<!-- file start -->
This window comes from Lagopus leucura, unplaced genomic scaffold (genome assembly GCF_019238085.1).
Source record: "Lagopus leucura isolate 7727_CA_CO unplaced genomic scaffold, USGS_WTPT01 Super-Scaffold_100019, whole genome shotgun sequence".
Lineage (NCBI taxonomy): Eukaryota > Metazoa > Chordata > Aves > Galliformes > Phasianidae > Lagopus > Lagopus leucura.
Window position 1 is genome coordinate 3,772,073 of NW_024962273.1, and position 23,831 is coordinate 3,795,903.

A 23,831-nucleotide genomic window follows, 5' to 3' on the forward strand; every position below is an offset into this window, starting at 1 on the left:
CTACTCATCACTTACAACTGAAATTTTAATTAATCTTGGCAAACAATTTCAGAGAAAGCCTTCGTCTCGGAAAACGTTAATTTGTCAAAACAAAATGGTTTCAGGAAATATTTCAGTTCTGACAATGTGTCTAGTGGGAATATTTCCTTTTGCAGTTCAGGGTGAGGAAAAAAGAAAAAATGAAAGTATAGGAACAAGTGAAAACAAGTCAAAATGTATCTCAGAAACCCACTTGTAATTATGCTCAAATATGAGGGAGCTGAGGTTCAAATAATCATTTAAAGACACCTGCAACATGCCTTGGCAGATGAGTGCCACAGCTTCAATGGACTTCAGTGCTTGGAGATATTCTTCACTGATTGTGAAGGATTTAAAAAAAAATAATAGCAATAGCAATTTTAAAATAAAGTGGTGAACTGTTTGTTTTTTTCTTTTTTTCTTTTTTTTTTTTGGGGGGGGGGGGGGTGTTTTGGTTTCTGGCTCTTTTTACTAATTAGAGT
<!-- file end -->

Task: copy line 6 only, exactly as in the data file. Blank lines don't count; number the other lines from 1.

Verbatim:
CTACTCATCACTTACAACTGAAATTTTAATTAATCTTGGCAAACAATTTCAGAGAAAGCCTTCGTCTCGGAAAACGTTAATTTGTCAAAACAAAATGGTTTCAGGAAATATTTCAGTTCTGACAATGTGTCTAGTGGGAATATTTCCTTTTGCAGTTCAGGGTGAGGAAAAAAGAAAAAATGAAAGTATAGGAACAAGTGAAAACAAGTCAAAATGTATCTCAGAAACCCACTTGTAATTATGCTCAAATATGAGGGAGCTGAGGTTCAAATAATCATTTAAAGACACCTGCAACATGCCTTGGCAGATGAGTGCCACAGCTTCAATGGACTTCAGTGCTTGGAGATATTCTTCACTGATTGTGAAGGATTTAAAAAAAAATAATAGCAATAGCAATTTTAAAATAAAGTGGTGAACTGTTTGTTTTTTTCTTTTTTTCTTTTTTTTTTTTGGGGGGGGGGGGGGTGTTTTGGTTTCTGGCTCTTTTTACTAATTAGAGT